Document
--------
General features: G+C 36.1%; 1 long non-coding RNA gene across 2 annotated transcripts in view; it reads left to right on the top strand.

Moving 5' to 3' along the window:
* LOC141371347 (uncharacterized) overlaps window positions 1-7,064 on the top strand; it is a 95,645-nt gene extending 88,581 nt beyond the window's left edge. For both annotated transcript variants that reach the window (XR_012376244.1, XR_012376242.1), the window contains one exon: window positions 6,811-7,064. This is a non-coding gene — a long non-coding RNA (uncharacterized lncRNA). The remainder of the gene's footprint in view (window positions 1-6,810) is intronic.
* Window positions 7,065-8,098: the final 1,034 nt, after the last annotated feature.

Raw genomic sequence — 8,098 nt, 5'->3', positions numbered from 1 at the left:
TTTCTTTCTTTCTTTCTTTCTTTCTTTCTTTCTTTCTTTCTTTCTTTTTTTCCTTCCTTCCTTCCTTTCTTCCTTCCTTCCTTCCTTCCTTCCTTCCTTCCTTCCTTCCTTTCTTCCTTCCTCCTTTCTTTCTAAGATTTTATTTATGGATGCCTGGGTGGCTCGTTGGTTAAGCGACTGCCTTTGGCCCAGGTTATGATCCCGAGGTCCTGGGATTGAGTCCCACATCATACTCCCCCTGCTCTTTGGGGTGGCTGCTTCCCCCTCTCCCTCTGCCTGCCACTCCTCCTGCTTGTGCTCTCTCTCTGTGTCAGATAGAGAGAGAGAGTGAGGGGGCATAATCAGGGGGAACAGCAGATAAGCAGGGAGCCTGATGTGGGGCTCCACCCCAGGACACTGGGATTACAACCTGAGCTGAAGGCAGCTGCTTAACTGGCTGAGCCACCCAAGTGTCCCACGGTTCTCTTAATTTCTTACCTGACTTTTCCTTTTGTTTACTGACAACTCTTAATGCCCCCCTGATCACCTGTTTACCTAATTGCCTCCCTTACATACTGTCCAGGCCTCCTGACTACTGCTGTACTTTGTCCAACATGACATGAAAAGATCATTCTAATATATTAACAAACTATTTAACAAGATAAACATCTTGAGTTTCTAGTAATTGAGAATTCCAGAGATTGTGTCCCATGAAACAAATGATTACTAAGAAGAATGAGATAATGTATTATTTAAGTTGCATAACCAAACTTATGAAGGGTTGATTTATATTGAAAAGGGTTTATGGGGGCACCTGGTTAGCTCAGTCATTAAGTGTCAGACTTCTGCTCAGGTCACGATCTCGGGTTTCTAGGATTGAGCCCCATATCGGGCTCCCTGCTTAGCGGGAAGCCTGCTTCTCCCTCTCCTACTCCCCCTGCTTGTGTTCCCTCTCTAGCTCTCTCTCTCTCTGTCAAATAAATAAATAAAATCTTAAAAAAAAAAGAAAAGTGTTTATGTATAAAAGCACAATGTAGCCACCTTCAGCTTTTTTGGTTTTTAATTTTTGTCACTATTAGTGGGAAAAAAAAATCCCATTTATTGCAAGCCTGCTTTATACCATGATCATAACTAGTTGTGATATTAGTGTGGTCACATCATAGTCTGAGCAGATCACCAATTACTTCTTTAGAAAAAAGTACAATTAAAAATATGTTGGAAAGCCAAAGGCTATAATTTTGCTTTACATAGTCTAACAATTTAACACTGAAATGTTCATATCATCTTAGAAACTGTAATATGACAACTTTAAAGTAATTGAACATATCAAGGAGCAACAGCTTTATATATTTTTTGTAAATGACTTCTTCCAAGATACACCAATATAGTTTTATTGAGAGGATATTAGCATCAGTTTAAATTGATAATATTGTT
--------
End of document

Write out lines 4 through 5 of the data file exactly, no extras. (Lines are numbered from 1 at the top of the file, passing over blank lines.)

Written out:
* Window positions 7,065-8,098: the final 1,034 nt, after the last annotated feature.

Raw genomic sequence — 8,098 nt, 5'->3', positions numbered from 1 at the left: